U.S. officials believe Islamic militants might have planned, carried out attacks in Libya
U.S. officials told NBC News on Wednesday that they couldn’t rule out the possibility that al-Qaeda-inspired Islamist militants were responsible for the attack that killed the U.S. ambassador to Libya and three other Americans in the eastern Libyan city of Benghazi.
Libyan officials and postings on Islamist websites from known militant activists suggested that the attack —which officials had previously suggested was retaliation for release of a movie critical of the Muslim Prophet Muhammad — may also have been revenge for the death of a top al-Qaeda leader in June.
Libyan Deputy Interior Minister Wanis al-Sharif said in a briefing for reporters Wednesday that the U.S. government should have removed its staff from the country when news of the film’s release broke because of festering tensions surrounding the killing of deputy al-Qaeda leader Abu Yahya al-Libi.
“It was necessary that they take precautions,” Sharif said. “It was their fault that they did not take the necessary precautions.”
Libya’s interim president, Mohammed el-Megarif, suggested that the attack was timed to coincide with the 11th anniversary of the Sept. 11, 2001, attacks in the U.S. to “destroy democracy in Libya.”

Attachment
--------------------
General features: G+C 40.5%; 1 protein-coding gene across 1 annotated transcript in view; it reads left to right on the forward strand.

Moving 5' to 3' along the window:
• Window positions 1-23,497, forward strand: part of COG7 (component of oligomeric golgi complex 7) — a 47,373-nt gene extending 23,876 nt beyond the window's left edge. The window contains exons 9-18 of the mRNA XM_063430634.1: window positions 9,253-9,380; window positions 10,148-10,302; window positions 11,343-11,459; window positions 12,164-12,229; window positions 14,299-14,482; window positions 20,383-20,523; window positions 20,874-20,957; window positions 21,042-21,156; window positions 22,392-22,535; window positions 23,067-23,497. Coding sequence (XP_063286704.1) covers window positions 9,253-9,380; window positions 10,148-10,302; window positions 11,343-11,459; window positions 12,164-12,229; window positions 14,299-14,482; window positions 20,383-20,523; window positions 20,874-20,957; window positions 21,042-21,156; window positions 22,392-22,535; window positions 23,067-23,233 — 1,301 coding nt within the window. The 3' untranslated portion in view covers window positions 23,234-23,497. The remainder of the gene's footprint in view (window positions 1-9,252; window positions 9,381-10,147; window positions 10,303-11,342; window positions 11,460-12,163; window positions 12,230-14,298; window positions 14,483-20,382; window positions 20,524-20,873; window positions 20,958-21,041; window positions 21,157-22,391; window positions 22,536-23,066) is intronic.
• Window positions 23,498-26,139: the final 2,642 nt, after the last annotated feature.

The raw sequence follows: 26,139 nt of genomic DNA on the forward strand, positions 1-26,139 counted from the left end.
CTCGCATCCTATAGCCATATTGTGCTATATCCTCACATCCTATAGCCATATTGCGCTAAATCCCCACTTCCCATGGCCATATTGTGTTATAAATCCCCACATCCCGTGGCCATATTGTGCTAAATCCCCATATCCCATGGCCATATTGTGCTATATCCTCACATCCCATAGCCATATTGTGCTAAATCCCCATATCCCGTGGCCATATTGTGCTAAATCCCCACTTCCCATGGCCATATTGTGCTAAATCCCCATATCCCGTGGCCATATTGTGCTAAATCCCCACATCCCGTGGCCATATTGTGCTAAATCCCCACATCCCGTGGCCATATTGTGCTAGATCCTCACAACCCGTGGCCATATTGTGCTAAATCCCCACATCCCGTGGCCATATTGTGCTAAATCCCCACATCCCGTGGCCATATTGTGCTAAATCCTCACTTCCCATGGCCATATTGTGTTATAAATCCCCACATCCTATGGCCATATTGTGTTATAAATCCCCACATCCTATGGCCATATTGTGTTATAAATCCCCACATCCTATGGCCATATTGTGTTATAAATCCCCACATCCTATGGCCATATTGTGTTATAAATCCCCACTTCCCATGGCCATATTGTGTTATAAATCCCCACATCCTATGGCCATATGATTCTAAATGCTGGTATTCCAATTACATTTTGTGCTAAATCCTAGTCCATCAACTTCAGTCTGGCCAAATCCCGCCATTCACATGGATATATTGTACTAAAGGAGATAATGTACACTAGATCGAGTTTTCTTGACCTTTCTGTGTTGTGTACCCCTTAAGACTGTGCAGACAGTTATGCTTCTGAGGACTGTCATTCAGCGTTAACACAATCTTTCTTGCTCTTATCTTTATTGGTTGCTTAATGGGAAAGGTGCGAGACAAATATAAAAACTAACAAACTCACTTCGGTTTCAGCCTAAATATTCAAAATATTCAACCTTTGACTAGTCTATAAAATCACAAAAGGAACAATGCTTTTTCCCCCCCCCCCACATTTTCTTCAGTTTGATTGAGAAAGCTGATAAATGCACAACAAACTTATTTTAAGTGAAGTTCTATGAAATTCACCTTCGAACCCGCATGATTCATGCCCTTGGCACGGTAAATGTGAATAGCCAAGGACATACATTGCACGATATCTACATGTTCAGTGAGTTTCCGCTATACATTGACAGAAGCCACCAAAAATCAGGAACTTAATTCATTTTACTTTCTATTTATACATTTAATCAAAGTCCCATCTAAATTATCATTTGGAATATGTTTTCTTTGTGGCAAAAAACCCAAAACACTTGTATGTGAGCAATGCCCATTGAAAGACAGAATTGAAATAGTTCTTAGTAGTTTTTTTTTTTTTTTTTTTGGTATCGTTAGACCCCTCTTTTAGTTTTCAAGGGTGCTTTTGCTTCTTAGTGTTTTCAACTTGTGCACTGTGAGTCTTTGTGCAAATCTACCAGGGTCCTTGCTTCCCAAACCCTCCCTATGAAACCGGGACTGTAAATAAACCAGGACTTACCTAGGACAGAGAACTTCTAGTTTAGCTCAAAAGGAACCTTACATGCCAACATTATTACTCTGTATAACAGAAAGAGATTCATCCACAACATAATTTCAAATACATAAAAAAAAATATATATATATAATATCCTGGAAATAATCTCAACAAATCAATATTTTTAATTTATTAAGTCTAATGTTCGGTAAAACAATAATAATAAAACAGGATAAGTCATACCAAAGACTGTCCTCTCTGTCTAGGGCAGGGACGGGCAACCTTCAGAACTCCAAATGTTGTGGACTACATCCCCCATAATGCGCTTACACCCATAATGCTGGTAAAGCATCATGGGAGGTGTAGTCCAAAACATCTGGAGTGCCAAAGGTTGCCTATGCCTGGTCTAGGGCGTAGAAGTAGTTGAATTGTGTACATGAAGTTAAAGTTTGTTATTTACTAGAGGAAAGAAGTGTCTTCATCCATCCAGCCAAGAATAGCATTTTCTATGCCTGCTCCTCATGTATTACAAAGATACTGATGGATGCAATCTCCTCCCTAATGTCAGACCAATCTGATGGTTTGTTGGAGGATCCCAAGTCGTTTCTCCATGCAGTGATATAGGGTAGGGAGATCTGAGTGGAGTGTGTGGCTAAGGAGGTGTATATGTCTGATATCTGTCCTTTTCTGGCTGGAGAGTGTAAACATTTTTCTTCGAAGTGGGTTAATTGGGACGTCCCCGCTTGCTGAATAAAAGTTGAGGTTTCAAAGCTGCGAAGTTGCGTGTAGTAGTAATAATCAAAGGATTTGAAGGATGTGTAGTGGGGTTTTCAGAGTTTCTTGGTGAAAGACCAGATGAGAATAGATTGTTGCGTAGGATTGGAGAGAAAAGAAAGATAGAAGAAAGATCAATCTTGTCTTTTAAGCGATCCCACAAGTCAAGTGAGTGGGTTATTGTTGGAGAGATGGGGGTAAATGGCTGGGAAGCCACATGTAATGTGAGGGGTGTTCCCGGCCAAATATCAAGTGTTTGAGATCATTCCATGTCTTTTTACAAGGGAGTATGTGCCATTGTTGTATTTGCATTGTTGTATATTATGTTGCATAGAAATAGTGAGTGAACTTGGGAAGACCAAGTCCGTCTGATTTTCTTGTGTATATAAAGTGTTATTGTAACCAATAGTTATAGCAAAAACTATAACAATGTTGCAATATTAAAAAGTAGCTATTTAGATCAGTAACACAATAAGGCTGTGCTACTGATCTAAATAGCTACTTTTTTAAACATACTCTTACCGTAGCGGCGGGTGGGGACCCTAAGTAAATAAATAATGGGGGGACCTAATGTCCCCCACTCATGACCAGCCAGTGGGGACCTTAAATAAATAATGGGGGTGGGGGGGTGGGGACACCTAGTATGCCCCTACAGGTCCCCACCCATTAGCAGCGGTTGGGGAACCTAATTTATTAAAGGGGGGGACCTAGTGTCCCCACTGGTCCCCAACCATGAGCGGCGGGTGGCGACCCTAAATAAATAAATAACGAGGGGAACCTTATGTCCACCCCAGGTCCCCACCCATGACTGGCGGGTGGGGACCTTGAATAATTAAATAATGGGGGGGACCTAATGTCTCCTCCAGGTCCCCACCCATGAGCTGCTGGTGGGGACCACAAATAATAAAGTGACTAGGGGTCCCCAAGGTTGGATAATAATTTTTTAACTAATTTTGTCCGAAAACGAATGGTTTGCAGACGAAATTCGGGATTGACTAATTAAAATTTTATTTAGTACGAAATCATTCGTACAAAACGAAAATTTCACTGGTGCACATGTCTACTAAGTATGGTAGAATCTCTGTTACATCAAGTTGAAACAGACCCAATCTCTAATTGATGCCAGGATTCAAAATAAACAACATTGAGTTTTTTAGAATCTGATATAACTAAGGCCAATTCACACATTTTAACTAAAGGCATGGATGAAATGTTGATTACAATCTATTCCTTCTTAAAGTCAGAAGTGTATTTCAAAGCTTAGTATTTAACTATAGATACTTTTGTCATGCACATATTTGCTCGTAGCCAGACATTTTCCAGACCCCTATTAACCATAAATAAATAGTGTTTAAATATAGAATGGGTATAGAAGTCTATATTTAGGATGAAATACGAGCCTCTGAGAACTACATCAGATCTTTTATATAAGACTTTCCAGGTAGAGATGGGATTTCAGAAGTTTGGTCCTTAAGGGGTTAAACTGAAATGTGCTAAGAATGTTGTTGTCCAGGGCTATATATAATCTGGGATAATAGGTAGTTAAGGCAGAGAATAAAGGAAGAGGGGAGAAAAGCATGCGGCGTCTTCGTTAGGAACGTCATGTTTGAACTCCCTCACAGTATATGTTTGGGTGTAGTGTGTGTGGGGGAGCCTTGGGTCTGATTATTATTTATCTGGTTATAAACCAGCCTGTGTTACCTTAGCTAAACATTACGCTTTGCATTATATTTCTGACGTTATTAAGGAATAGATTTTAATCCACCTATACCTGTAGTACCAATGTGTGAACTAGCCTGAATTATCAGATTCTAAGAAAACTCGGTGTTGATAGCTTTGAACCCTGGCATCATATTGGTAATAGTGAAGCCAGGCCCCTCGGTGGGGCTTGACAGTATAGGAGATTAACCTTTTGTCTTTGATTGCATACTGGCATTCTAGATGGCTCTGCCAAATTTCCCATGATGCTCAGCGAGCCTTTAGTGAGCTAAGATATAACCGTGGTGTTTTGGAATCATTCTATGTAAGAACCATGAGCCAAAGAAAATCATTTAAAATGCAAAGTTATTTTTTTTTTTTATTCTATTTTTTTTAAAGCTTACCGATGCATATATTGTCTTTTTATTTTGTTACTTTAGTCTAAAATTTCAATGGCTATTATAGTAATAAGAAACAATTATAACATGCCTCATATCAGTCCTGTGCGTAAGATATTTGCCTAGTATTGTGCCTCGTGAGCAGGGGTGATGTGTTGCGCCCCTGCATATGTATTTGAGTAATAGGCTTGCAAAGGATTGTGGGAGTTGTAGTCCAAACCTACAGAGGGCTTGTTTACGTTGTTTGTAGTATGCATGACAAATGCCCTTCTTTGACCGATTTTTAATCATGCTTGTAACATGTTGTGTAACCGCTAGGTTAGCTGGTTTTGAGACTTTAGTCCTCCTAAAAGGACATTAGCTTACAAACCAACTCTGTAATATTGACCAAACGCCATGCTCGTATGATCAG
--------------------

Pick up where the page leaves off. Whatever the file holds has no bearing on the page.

In his annual statement marking the anniversary Tuesday, Al-Qaeda leader Ayman al-Zawahiri called for Islamists to seek revenge for the killing of al-Liby, and online postings Wednesday from Islamist militants celebrated the attack as payback for al-Liby’s death, said Evan Kohlmann, an Middle East and terrorism analyst for NBC News.
Days of planning and online promotion by hard-line Islamist leaders helped whip up the mobs that stormed the U.S. Embassy in Egypt and launched a deadly attack on the U.S. Embassy in Libya that killed an ambassador and three others.
As the U.S. tightened security worldwide at embassies and Libya’s president apologized for the attack, details emerged of how the violence began, according to experts who monitor Egyptian media…
The killings there followed demonstrations in front of Cairo’s U.S. Embassy, where protesters tore down the U.S. flag and scaled the embassy’s wall.
The protest was planned by Salafists well before news circulated of an objectionable video ridiculing Islam’s prophet, Mohammed, said Eric Trager, an expert at the Washington Institute for Near East Policy.
The protest outside the U.S. Embassy in Cairo was announced Aug. 30 by Jamaa Islamiya, a State Department-designated terrorist group, to protest the ongoing imprisonment of its spiritual leader, Sheikh Omar abdel Rahman, who is serving a life sentence in the 1993 bombing of the World Trade Center.